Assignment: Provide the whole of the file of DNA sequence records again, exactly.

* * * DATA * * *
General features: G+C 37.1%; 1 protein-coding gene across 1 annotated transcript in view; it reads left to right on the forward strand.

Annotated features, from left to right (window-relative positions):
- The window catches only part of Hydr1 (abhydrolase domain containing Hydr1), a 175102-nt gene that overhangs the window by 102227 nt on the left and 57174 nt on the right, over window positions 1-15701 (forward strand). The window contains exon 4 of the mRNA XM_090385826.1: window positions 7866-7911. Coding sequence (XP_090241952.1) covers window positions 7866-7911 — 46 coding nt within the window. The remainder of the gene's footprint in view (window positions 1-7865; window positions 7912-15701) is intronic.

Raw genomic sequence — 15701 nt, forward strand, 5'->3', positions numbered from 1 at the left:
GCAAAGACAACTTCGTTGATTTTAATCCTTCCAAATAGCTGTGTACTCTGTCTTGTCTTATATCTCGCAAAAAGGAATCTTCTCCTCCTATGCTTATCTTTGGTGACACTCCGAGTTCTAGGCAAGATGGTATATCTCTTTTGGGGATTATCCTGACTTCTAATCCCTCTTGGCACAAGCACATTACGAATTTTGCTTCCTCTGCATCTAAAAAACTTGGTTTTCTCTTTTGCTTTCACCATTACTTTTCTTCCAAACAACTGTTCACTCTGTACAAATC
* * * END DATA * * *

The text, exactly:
General features: G+C 37.1%; 1 protein-coding gene across 1 annotated transcript in view; it reads left to right on the forward strand.

Annotated features, from left to right (window-relative positions):
- The window catches only part of Hydr1 (abhydrolase domain containing Hydr1), a 175102-nt gene that overhangs the window by 102227 nt on the left and 57174 nt on the right, over window positions 1-15701 (forward strand). The window contains exon 4 of the mRNA XM_090385826.1: window positions 7866-7911. Coding sequence (XP_090241952.1) covers window positions 7866-7911 — 46 coding nt within the window. The remainder of the gene's footprint in view (window positions 1-7865; window positions 7912-15701) is intronic.

Raw genomic sequence — 15701 nt, forward strand, 5'->3', positions numbered from 1 at the left:
GCAAAGACAACTTCGTTGATTTTAATCCTTCCAAATAGCTGTGTACTCTGTCTTGTCTTATATCTCGCAAAAAGGAATCTTCTCCTCCTATGCTTATCTTTGGTGACACTCCGAGTTCTAGGCAAGATGGTATATCTCTTTTGGGGATTATCCTGACTTCTAATCCCTCTTGGCACAAGCACATTACGAATTTTGCTTCCTCTGCATCTAAAAAACTTGGTTTTCTCTTTTGCTTTCACCATTACTTTTCTTCCAAACAACTGTTCACTCTGTACAAATC